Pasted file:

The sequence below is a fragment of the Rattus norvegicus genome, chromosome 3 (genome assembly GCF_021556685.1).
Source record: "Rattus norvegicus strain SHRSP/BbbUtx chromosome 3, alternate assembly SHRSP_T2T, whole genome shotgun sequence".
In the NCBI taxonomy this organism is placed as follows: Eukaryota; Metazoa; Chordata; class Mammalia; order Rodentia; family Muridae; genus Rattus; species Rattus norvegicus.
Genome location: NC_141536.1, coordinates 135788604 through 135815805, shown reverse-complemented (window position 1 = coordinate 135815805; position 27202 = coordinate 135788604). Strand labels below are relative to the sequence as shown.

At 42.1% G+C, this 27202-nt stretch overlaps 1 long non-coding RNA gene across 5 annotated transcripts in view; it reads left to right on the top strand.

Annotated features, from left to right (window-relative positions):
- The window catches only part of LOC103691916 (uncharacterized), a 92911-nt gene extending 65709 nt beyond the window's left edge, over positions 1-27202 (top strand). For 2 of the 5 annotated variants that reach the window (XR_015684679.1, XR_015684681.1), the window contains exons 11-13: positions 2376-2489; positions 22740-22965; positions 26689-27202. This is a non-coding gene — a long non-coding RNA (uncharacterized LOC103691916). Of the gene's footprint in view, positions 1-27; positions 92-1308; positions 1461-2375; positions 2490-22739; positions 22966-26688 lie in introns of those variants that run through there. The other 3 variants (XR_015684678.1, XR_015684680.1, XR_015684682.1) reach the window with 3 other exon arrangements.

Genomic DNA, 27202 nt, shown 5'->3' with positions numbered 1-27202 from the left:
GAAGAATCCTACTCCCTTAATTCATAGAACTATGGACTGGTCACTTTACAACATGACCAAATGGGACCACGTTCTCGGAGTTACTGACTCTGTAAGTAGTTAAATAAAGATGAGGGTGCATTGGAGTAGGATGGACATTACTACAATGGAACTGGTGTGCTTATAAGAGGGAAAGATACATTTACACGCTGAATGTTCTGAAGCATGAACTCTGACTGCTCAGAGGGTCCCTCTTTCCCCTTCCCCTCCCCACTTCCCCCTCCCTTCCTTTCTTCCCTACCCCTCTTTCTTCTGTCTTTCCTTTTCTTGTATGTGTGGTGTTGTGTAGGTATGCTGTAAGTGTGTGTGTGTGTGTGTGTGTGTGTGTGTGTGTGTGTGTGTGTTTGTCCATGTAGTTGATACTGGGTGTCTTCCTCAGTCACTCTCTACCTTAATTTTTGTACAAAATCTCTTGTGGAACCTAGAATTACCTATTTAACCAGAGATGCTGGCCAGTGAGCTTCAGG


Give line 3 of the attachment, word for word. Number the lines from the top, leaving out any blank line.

In the NCBI taxonomy this organism is placed as follows: Eukaryota; Metazoa; Chordata; class Mammalia; order Rodentia; family Muridae; genus Rattus; species Rattus norvegicus.